The Queers and Allies (Q&A) Commitee is a much-loved institution at Friends Select. It has existed for nearly two decades as a safe space for LGBTQIA+ students at Friends Select. Queer students, thanks to Q&A, have an outlet and a forum to discuss topics from the AIDS pandemic to gender identity vs. expression to asexual representation in media, to list a few.
Every Tuesday morning, 25 students file into Room 244. Attendance is taken and then students explore a topic in small groups. Tr. Fred Kogan sat down with The Falcon to speak about the history of Q&A. Originally, the committee was intended only for Upper School students, then 8th graders were allowed in as well. It was not initially a success, and so he founded GLOW (Gay, Lesbian, or Whatever) Club for the Middle School. The administration was initially hesitant, and a form had to be signed by parents for admission. That has since changed, and anyone can now join without permission needed. When reflecting on the history of the group, he said, “I’m proud of these kids. I’m happy that Friends [Select] is a school where kids can express themselves how they choose.”
The Pride flag paper chains hung from the ceilings in Middle School hallways are certainly not the only effort of Q&A this year. For most of 2022, students have been in small groups doing projects like organizing and printing the badges for the school’s Day of Silence in April. For the end of the year, one sub-committee is organizing a Pride event, and for early next year, another sub-committee has planned a walk through the Gayborhood for Q&A members.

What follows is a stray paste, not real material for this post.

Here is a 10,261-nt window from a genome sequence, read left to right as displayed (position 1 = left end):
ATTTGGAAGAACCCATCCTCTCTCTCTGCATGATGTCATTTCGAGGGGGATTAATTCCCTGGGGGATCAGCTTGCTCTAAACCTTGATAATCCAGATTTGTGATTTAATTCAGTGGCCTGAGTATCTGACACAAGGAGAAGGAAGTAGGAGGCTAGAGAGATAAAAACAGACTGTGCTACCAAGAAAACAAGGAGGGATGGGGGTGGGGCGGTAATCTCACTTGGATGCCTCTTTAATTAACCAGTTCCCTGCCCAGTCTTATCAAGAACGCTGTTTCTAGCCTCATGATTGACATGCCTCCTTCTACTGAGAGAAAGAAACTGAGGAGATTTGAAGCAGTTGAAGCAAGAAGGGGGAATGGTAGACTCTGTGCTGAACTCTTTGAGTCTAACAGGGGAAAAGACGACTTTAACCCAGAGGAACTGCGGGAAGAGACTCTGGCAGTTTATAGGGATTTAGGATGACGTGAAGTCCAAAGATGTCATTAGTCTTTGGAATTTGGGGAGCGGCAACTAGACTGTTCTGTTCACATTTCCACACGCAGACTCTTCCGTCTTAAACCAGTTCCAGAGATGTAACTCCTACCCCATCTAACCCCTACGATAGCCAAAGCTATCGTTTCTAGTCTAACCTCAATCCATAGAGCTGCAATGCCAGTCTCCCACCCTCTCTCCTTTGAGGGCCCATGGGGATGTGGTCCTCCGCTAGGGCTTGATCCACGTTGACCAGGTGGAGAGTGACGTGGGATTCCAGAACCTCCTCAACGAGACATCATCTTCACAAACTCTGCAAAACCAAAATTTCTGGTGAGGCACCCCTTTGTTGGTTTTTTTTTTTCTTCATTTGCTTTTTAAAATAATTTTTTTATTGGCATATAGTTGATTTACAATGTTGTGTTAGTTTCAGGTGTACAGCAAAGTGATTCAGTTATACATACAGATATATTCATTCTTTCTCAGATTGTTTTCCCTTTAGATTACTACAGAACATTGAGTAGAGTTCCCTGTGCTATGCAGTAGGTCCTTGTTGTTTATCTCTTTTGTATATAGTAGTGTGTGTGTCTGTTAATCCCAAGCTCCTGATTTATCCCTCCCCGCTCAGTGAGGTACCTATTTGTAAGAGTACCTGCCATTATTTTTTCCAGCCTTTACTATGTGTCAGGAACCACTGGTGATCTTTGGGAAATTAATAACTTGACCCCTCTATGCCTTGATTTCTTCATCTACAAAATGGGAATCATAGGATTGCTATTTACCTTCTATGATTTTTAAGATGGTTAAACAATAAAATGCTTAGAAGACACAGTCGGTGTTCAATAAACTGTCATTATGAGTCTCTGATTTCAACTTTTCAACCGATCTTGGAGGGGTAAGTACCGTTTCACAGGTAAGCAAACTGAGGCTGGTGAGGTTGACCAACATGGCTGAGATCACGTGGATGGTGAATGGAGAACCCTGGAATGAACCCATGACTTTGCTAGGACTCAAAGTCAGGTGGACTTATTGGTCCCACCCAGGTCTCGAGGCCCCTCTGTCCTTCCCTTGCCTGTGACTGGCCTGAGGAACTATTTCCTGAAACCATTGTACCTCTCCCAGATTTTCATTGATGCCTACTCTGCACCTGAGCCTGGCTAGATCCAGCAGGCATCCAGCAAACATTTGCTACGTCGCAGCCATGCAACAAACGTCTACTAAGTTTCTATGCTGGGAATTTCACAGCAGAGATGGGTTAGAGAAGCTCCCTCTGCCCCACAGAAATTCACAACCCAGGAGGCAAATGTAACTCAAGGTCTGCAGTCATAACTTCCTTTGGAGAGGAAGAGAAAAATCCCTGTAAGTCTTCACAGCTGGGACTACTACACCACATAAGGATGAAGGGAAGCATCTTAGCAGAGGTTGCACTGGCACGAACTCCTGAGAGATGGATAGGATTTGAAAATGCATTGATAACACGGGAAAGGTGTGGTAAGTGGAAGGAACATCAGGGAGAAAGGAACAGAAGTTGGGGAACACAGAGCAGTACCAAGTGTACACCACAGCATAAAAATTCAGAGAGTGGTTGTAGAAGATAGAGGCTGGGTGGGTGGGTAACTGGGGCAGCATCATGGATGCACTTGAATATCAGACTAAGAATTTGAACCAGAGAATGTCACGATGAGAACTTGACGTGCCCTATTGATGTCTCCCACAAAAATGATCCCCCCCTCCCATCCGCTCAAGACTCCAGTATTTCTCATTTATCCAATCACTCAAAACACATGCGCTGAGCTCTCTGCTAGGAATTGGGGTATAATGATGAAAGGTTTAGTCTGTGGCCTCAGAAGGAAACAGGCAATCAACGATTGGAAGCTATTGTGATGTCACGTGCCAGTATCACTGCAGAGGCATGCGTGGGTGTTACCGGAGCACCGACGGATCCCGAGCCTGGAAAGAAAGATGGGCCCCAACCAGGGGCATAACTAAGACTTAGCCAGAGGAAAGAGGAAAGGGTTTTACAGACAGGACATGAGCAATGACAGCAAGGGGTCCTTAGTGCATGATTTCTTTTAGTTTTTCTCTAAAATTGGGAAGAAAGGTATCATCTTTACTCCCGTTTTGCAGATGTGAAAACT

Elizabeth Behrendt ‘26, a member and leader of Q&A, talks about their experience in the group this year: “It’s a safe space where we can really be ourselves with supportive allies.” They explain that “you don’t have to be a part of the LGBTQ community to join, and it’s a really great way to meet with those in the community and learn more about it.”
There is also an Upper School version of this student group called Qlub. Member Sam Goldwert ‘25 explains that “it’s a lot less official. Most high school clubs are student run,” as opposed to Middle School clubs being run by teachers. When Sam was a member of Q&A in Middle School, it was called GLOW. Last year, the name was switched to Q&A. As a member of Qlub, Sam says that “there’s more intersection between high school [student] groups, which is amazing to see.”
Q&A serves as a safe space for MS students to be themselves; the group has evolved over the years to be more inclusive and open to all students. At a time of overwhelming pushes for homophobic bills and policies in the US, it is important to have a space where students can be their authentic selves, free of judgement. In Tr. Fred’s words, “The world has become more open and welcoming. Kids are more comfortable joining things than they ever have [been].”